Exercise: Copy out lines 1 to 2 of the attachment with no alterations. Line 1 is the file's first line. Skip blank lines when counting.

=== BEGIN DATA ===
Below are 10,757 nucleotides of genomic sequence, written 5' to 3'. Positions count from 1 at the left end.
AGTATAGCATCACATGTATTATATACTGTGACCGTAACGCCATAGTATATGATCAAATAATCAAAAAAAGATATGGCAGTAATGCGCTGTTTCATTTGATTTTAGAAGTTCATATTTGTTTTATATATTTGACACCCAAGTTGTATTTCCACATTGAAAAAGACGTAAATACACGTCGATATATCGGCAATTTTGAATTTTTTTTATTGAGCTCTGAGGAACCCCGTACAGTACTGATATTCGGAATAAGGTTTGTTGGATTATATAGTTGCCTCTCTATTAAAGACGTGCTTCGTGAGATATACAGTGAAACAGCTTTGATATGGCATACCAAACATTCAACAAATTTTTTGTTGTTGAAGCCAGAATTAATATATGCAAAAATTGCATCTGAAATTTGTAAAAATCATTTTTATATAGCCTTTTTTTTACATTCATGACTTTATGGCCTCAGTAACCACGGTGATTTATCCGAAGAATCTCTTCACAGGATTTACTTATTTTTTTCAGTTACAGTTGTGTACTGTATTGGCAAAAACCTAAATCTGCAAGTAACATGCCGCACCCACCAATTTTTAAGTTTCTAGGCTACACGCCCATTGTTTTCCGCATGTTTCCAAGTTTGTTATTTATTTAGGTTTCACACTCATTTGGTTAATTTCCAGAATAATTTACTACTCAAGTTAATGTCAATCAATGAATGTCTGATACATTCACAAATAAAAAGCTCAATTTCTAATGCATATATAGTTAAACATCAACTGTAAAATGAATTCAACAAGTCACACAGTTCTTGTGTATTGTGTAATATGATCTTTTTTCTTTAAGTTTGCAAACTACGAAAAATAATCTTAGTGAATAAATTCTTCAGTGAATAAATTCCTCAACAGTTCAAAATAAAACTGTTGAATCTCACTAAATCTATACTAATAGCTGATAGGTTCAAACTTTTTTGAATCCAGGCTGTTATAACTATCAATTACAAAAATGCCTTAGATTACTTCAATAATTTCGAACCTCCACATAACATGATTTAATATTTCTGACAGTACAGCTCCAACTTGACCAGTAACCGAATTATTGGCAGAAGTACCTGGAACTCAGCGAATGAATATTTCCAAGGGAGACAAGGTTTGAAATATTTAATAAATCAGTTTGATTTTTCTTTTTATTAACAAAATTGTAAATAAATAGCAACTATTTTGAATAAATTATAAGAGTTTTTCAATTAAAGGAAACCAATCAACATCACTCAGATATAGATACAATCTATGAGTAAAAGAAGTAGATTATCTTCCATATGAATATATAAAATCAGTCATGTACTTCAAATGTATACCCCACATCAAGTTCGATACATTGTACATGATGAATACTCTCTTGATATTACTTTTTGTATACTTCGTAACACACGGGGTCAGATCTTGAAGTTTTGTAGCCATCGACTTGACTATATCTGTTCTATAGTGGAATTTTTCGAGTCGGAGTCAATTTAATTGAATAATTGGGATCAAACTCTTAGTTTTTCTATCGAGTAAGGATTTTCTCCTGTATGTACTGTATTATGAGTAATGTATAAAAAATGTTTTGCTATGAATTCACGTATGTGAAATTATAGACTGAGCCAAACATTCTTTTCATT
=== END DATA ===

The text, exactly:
Below are 10,757 nucleotides of genomic sequence, written 5' to 3'. Positions count from 1 at the left end.
AGTATAGCATCACATGTATTATATACTGTGACCGTAACGCCATAGTATATGATCAAATAATCAAAAAAAGATATGGCAGTAATGCGCTGTTTCATTTGATTTTAGAAGTTCATATTTGTTTTATATATTTGACACCCAAGTTGTATTTCCACATTGAAAAAGACGTAAATACACGTCGATATATCGGCAATTTTGAATTTTTTTTATTGAGCTCTGAGGAACCCCGTACAGTACTGATATTCGGAATAAGGTTTGTTGGATTATATAGTTGCCTCTCTATTAAAGACGTGCTTCGTGAGATATACAGTGAAACAGCTTTGATATGGCATACCAAACATTCAACAAATTTTTTGTTGTTGAAGCCAGAATTAATATATGCAAAAATTGCATCTGAAATTTGTAAAAATCATTTTTATATAGCCTTTTTTTTACATTCATGACTTTATGGCCTCAGTAACCACGGTGATTTATCCGAAGAATCTCTTCACAGGATTTACTTATTTTTTTCAGTTACAGTTGTGTACTGTATTGGCAAAAACCTAAATCTGCAAGTAACATGCCGCACCCACCAATTTTTAAGTTTCTAGGCTACACGCCCATTGTTTTCCGCATGTTTCCAAGTTTGTTATTTATTTAGGTTTCACACTCATTTGGTTAATTTCCAGAATAATTTACTACTCAAGTTAATGTCAATCAATGAATGTCTGATACATTCACAAATAAAAAGCTCAATTTCTAATGCATATATAGTTAAACATCAACTGTAAAATGAATTCAACAAGTCACACAGTTCTTGTGTATTGTGTAATATGATCTTTTTTCTTTAAGTTTGCAAACTACGAAAAATAATCTTAGTGAATAAATTCTTCAGTGAATAAATTCCTCAACAGTTCAAAATAAAACTGTTGAATCTCACTAAATCTATACTAATAGCTGATAGGTTCAAACTTTTTTGAATCCAGGCTGTTATAACTATCAATTACAAAAATGCCTTAGATTACTTCAATAATTTCGAACCTCCACATAACATGATTTAATATTTCTGACAGTACAGCTCCAACTTGACCAGTAACCGAATTATTGGCAGAAGTACCTGGAACTCAGCGAATGAATATTTCCAAGGGAGACAAGGTTTGAAATATTTAATAAATCAGTTTGATTTTTCTTTTTATTAACAAAATTGTAAATAAATAGCAACTATTTTGAATAAATTATAAGAGTTTTTCAATTAAAGGAAACCAATCAACATCACTCAGATATAGATACAATCTATGAGTAAAAGAAGTAGATTATCTTCCATATGAATATATAAAATCAGTCATGTACTTCAAATGTATACCCCACATCAAGTTCGATACATTGTACATGATGAATACTCTCTTGATATTACTTTTTGTATACTTCGTAACACACGGGGTCAGATCTTGAAGTTTTGTAGCCATCGACTTGACTATATCTGTTCTATAGTGGAATTTTTCGAGTCGGAGTCAATTTAATTGAATAATTGGGATCAAACTCTTAGTTTTTCTATCGAGTAAGGATTTTCTCCTGTATGTACTGTATTATGAGTAATGTATAAAAAATGTTTTGCTATGAATTCACGTATGTGAAATTATAGACTGAGCCAAACATTCTTTTCATT